A way to take control of your learners’ reading pace and get them to focus on the general idea is to use a text-prompter, which scrolls the text at a given speed forcing the reader to move from one sentence to the next. If you have internet access and a projector or iPads, then type or copy and paste your text into the prompter and let your learners read on the board or the iPads. In my experience, learners find this challenging but also fun. Here’s my favourite text-prompter.
2. Another fun activity, tech-free this time, is one I call ‘Of course, I have’. It’s a role play in which learners work in pairs and pretend to have read a text or watched a movie. It focuses on skimming and scanning. Here’s the set-up:
- Choose a topic and find two texts about it. I came up with two reviews on two different art exhibitions. Then, I ask learners to pretend they are arts experts who follow all the developments in the art world.
- Each reads one text. Provide enough time for them to reflect, underline, highlight and prepare. In a moment, they need to chat about it with their partner who, for the purposes of the role play, is a very arrogant and ‘know-it-all’ colleague.
- As soon as they’re ready, students swap texts and put them face-down on the table. The task is to outsmart their partner and answer their tricky questions in order to convince them that they have, indeed, been to the exhibition they're being asked about. While doing so, they rely on the second text which they now have at hand, but they are only allowed to glimpse at the text. Otherwise their pauses will give their lie away.
3. Highlighting particular words or discourse features in a text is a practical way to direct learners’ attention to where core meaning is to be found. As a rule, nouns, adjectives, adverbs and main verbs carry meaning, but we may want to focus on specific words and discourse features typical of the genre of the text in question.
Take a narrative text as an example. Nearly all narratives provide the setting early on. This is usually followed by a complication and ends with a resolution. In a newspaper article, on the other hand, we might expect a concise headline (inessential words can be omitted) followed by the details and finally the writer’s comments. Academic articles are expected to be lucidly structured with clear topic sentences. It's important to raise awareness of genre-specific features with your learners.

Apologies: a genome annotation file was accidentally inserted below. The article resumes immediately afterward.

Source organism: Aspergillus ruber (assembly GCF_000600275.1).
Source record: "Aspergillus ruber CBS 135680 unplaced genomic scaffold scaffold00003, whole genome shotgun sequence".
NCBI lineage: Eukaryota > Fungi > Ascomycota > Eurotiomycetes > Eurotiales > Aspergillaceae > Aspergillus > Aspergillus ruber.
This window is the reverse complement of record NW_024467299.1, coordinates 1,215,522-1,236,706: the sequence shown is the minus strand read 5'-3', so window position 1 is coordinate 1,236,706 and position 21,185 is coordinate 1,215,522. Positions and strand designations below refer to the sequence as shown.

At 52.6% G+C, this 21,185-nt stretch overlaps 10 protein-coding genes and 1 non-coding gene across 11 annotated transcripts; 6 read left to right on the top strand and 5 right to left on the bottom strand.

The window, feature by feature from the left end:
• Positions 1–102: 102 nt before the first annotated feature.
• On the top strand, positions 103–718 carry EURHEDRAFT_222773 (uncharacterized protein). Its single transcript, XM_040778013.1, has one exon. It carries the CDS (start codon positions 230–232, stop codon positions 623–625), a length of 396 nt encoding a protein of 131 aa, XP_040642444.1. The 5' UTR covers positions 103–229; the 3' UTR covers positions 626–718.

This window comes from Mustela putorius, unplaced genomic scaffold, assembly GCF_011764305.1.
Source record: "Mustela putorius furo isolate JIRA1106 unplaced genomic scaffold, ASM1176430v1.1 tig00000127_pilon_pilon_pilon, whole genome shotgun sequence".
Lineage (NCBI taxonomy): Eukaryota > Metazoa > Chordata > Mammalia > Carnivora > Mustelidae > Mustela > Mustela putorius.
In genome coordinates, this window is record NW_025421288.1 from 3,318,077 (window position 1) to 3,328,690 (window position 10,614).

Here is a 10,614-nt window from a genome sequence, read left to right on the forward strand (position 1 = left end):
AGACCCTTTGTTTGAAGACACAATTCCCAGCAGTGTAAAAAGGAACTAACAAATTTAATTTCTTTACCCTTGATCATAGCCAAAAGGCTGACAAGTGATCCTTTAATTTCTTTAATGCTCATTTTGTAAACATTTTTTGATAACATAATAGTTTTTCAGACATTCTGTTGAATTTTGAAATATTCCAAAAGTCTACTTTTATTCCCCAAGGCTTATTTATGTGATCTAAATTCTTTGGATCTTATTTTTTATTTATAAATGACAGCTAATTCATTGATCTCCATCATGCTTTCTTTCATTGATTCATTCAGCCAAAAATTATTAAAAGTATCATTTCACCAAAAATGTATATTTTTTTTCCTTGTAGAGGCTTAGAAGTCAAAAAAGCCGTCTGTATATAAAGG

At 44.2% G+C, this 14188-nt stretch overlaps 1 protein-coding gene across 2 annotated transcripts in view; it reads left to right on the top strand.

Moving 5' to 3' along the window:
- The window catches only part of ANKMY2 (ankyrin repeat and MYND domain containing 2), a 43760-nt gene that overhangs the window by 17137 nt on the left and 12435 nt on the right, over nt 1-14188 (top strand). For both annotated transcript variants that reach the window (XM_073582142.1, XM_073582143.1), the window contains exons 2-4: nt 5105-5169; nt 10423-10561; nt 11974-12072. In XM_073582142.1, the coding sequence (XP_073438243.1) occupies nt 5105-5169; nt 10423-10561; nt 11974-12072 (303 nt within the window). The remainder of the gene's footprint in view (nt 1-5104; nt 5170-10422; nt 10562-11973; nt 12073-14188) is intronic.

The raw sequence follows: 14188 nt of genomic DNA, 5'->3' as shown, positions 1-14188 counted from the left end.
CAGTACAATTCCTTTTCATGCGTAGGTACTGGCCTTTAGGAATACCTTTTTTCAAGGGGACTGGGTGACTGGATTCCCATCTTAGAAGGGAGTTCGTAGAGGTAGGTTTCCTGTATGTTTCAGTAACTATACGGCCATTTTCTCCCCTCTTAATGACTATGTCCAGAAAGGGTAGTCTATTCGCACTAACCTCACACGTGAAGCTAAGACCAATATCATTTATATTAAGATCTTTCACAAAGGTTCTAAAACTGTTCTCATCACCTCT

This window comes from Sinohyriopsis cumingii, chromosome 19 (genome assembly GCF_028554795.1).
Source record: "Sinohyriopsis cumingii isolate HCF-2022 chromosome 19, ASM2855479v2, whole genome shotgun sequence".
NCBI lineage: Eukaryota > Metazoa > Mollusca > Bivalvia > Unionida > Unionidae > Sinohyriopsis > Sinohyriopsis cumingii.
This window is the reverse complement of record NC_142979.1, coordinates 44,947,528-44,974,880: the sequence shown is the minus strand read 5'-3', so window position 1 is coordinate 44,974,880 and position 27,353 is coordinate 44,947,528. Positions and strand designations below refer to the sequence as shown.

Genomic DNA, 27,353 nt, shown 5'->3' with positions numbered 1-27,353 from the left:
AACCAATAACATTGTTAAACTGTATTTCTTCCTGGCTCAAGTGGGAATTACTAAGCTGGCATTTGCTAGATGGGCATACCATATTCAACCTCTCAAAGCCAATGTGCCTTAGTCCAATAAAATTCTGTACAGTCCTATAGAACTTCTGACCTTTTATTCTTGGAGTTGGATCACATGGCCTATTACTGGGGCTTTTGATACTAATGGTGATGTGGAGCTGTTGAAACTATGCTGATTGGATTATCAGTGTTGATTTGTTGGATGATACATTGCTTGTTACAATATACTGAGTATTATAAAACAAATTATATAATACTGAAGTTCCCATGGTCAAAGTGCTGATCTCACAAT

What can learners do to improve their reading skills?
1. Often the best learners of English (and other languages) read often and extensively. We should encourage learners to read for pleasure, read what is genuinely interesting to them and read as often as possible. It's important to keep in mind that reading needn't be task-bound; it needn't come with a set of comprehension questions. Reading a novel, a newspaper article or a blog post – and doing so frequently – can develop overall linguistic competence by creating lots of opportunities to notice vocabulary and grammar structures in authentic texts.
3. Remember not to let reading become overwhelming! Putting down a book or not finishing an article is a very common occurrence. So, remember to keep reading enjoyable. Learners should choose texts that are neither too difficult nor too easy in terms of language or subject matter. If understanding a text means looking up every third word in the dictionary, then it's not suitable.
Gist reading plays a crucial role in giving learners an opportunity to prepare themselves for deeper understanding when they’ll be away from a safe classroom environment. It’s the very first step in a strategic approach to reading.
Ultimately, an ability to read quickly helps learners focus on what's most useful, relevant and important in a text. With regular practice, learners can improve their skills and start to enjoy reading for its own sake rather than to meet a specific end, such as taking a reading test. This in turn will have a positive impact on their linguistic competence.
Teachers, register for our free online course Understanding Language, designed by the British Council and the University of Southampton, begininng 20 April, 2015.